POLITICS

The Government Will Hit Air Pollution Targets 10 Years Late, Report Says

01/09/2016 09:03 | Updated 01 September 2016
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Vital air pollution targets will be met by the Government 10 years too late, a new report has warned.

The Environmental Audit Select Committee found that some towns and cities will only hit 2010 pollution targets in 2020. 

Labour MP Mary Creagh, who chairs the committee, said: “The Government’s belated plan to tackle air quality means polluted towns and cities will hit 2010 air quality targets 10 years late, in 2020.

“Transport authorities throughout England told us they have had problems with getting sustainable transport projects off the ground, because the DfT places more importance on economic benefits rather than the health benefits of improving air quality.”

In 2013 only five of 43 clean air zones in the UK met EU standards on levels of NOx, a pollutant which causes respiratory diseases.

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 The report also criticised the Department for Transport for failing to properly assess whether it is doing “unacceptable” harm to the environment.

“The National Audit Office told the committee the department assesses an individual project’s likely effect on the environment, but not the combined effect of all its projects, and whether these individual assessments add up overall to unacceptable environmental harm.”

The report said the department would they will miss the target for ultra-low emission vehicles to make up 9% of all new car and van sales by 2020.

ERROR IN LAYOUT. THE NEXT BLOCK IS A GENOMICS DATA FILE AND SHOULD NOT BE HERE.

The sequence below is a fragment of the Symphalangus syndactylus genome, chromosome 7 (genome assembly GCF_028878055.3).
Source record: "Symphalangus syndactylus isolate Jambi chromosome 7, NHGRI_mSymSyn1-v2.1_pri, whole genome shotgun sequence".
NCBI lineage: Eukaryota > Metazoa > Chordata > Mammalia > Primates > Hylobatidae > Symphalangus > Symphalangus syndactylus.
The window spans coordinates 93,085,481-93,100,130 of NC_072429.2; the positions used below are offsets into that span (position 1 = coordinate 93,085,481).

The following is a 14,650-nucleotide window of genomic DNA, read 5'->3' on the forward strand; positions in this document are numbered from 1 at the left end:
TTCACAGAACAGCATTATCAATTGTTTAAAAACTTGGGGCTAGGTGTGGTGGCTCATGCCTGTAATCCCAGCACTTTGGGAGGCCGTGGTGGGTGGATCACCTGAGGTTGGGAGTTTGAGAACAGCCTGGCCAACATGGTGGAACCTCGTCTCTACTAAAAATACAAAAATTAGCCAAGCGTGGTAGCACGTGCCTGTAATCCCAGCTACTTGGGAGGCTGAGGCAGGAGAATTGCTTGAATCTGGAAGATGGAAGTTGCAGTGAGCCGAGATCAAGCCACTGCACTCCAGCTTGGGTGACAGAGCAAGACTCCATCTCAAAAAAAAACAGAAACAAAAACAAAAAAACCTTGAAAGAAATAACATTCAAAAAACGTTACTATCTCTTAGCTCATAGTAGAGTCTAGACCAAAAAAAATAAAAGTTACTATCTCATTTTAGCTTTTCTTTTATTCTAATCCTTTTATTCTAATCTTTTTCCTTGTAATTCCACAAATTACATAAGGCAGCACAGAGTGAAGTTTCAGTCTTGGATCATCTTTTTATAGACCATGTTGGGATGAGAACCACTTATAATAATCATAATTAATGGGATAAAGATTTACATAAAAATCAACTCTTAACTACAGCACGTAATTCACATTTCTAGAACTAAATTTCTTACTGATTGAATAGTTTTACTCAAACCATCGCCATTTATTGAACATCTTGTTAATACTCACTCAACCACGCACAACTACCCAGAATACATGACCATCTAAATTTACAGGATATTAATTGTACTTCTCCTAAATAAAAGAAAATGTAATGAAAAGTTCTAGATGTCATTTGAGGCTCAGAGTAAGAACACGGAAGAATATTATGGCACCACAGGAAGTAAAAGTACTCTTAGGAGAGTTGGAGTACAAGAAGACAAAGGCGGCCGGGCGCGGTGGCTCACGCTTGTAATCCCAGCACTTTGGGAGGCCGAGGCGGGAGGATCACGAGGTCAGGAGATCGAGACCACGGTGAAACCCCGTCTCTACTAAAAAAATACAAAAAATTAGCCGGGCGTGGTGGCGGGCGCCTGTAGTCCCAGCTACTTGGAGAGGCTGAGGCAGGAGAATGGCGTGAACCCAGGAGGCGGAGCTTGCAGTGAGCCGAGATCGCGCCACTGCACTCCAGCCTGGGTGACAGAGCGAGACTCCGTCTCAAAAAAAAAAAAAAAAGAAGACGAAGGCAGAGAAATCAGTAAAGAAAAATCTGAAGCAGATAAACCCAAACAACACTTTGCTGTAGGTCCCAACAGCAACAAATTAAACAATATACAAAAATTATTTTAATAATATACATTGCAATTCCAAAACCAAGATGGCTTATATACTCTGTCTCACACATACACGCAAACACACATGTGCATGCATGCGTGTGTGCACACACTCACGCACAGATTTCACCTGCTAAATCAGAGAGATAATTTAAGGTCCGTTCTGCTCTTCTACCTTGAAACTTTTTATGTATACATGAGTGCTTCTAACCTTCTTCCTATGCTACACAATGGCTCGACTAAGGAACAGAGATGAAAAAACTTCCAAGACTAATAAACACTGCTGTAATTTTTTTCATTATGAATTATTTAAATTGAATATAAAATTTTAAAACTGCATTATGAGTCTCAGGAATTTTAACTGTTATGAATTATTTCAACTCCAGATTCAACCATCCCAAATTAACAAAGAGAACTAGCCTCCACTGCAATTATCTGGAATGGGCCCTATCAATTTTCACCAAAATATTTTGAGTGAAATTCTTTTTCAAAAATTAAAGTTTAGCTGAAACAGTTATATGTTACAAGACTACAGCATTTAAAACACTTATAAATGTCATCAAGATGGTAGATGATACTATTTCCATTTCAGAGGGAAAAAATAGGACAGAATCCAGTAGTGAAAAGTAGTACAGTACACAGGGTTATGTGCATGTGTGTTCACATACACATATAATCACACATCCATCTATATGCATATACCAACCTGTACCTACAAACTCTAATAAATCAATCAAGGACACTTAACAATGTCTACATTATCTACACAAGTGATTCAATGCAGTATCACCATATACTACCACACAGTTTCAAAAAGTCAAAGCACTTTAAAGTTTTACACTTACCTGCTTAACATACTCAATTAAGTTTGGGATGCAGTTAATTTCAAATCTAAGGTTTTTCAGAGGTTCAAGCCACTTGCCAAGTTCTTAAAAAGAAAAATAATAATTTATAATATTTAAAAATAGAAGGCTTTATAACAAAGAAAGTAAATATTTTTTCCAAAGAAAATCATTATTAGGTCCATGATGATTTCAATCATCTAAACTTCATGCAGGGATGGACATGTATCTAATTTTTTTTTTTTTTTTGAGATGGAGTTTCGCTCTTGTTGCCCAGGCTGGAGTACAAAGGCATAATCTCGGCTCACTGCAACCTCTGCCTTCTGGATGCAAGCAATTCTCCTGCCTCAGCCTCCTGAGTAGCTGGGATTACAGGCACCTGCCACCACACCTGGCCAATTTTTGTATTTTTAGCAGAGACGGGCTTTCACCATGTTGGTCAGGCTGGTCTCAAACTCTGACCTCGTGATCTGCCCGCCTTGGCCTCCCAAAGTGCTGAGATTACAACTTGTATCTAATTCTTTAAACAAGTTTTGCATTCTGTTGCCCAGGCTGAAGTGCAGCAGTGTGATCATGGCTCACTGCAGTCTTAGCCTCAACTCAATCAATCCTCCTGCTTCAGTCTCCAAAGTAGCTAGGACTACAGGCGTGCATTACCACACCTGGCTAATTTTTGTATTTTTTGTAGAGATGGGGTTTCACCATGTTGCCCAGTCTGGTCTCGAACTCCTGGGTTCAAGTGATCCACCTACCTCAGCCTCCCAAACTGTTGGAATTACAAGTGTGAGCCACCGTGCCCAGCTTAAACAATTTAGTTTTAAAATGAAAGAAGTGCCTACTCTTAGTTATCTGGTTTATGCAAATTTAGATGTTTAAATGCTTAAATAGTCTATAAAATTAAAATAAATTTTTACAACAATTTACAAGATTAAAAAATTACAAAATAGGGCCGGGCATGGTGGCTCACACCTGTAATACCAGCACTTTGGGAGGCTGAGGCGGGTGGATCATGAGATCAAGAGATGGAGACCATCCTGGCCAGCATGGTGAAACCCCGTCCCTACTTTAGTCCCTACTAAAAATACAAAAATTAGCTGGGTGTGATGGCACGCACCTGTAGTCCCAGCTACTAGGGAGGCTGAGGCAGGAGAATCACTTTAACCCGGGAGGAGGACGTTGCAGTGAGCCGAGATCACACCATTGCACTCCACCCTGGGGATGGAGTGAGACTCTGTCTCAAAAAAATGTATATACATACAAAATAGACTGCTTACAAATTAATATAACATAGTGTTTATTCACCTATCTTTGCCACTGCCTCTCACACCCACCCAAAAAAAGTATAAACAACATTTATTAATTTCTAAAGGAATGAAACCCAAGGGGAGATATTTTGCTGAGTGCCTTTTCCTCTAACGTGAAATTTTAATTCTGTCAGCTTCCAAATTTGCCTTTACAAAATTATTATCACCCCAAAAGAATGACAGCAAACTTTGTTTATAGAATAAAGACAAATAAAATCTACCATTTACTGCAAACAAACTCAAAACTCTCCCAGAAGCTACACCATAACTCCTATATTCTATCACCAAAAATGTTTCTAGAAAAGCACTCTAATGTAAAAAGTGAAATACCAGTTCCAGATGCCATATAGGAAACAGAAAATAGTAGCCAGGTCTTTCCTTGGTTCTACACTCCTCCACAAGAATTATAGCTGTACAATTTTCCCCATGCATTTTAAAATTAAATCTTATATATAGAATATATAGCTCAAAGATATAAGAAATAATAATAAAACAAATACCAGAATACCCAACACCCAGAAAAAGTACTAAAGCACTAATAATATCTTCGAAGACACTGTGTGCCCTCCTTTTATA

“This failure risks making it more expensive to meet our long term carbon reduction targets. With no strategy, we have no confidence that The DfT will meet this target”, Creagh said.

It also criticised the department for failing to act on the VW scandal, saying VW is only just beginning to recall cars in the UK. 

“The Secretary of State for Transport has yet to decide whether there are grounds for legal action— almost a year after the scandal first broke”, it said.

“There’s been a worrying inertia from Ministers in tackling the VW scandal, and They should decide whether to take legal action. They should ask the Vehicle Certification Agency to carry out tests to see whether, without the cheat devices, VW Group cars in the UK would have failed emissions tests.”

A DfT spokesperson said:

“We are committed to improving air quality and reducing vehicle emissions.

“We want nearly all cars and vans to be zero emission by 2050 and are investing more than £600 million in this Parliament to support the manufacture, use and uptake of ultra-low emission vehicles.

“In addition, the government is creating Clean Air Zones in five city centres, electrifying the rail network and supporting the development of sustainable biofuels.

“We welcome the Environmental Audit Committee’s report and will consider the recommendations and respond in due course.”

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